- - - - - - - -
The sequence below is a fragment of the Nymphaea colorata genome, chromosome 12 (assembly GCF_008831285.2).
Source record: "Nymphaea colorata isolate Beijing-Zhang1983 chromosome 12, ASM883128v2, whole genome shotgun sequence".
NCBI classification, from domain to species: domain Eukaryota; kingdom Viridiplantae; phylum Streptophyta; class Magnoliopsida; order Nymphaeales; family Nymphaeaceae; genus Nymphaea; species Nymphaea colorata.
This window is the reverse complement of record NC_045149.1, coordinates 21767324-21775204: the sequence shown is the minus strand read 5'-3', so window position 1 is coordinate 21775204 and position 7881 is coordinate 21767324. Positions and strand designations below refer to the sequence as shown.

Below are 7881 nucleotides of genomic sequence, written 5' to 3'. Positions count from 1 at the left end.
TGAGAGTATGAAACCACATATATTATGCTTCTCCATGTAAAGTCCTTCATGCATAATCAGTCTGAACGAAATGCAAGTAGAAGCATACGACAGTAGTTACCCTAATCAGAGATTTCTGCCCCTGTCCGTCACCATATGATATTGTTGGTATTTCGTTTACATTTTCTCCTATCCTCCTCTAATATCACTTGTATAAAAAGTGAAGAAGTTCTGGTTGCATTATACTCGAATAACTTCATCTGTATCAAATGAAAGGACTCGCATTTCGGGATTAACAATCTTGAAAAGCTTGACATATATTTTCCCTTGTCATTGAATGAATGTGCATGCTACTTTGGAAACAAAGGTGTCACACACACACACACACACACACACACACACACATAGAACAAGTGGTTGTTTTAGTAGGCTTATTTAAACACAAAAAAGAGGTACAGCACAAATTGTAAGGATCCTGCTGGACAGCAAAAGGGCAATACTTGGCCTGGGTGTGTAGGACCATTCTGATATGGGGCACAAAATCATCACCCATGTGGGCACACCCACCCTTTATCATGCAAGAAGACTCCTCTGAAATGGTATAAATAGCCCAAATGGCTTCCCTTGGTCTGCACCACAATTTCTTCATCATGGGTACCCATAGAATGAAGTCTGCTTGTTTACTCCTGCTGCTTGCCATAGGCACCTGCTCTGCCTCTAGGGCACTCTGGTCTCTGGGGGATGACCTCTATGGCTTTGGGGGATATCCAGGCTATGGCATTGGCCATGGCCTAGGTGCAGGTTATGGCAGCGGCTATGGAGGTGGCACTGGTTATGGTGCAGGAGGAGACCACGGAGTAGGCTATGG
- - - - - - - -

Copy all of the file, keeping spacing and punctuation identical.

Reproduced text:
The sequence below is a fragment of the Nymphaea colorata genome, chromosome 12 (assembly GCF_008831285.2).
Source record: "Nymphaea colorata isolate Beijing-Zhang1983 chromosome 12, ASM883128v2, whole genome shotgun sequence".
NCBI classification, from domain to species: domain Eukaryota; kingdom Viridiplantae; phylum Streptophyta; class Magnoliopsida; order Nymphaeales; family Nymphaeaceae; genus Nymphaea; species Nymphaea colorata.
This window is the reverse complement of record NC_045149.1, coordinates 21767324-21775204: the sequence shown is the minus strand read 5'-3', so window position 1 is coordinate 21775204 and position 7881 is coordinate 21767324. Positions and strand designations below refer to the sequence as shown.

Below are 7881 nucleotides of genomic sequence, written 5' to 3'. Positions count from 1 at the left end.
TGAGAGTATGAAACCACATATATTATGCTTCTCCATGTAAAGTCCTTCATGCATAATCAGTCTGAACGAAATGCAAGTAGAAGCATACGACAGTAGTTACCCTAATCAGAGATTTCTGCCCCTGTCCGTCACCATATGATATTGTTGGTATTTCGTTTACATTTTCTCCTATCCTCCTCTAATATCACTTGTATAAAAAGTGAAGAAGTTCTGGTTGCATTATACTCGAATAACTTCATCTGTATCAAATGAAAGGACTCGCATTTCGGGATTAACAATCTTGAAAAGCTTGACATATATTTTCCCTTGTCATTGAATGAATGTGCATGCTACTTTGGAAACAAAGGTGTCACACACACACACACACACACACACACACACACATAGAACAAGTGGTTGTTTTAGTAGGCTTATTTAAACACAAAAAAGAGGTACAGCACAAATTGTAAGGATCCTGCTGGACAGCAAAAGGGCAATACTTGGCCTGGGTGTGTAGGACCATTCTGATATGGGGCACAAAATCATCACCCATGTGGGCACACCCACCCTTTATCATGCAAGAAGACTCCTCTGAAATGGTATAAATAGCCCAAATGGCTTCCCTTGGTCTGCACCACAATTTCTTCATCATGGGTACCCATAGAATGAAGTCTGCTTGTTTACTCCTGCTGCTTGCCATAGGCACCTGCTCTGCCTCTAGGGCACTCTGGTCTCTGGGGGATGACCTCTATGGCTTTGGGGGATATCCAGGCTATGGCATTGGCCATGGCCTAGGTGCAGGTTATGGCAGCGGCTATGGAGGTGGCACTGGTTATGGTGCAGGAGGAGACCACGGAGTAGGCTATGG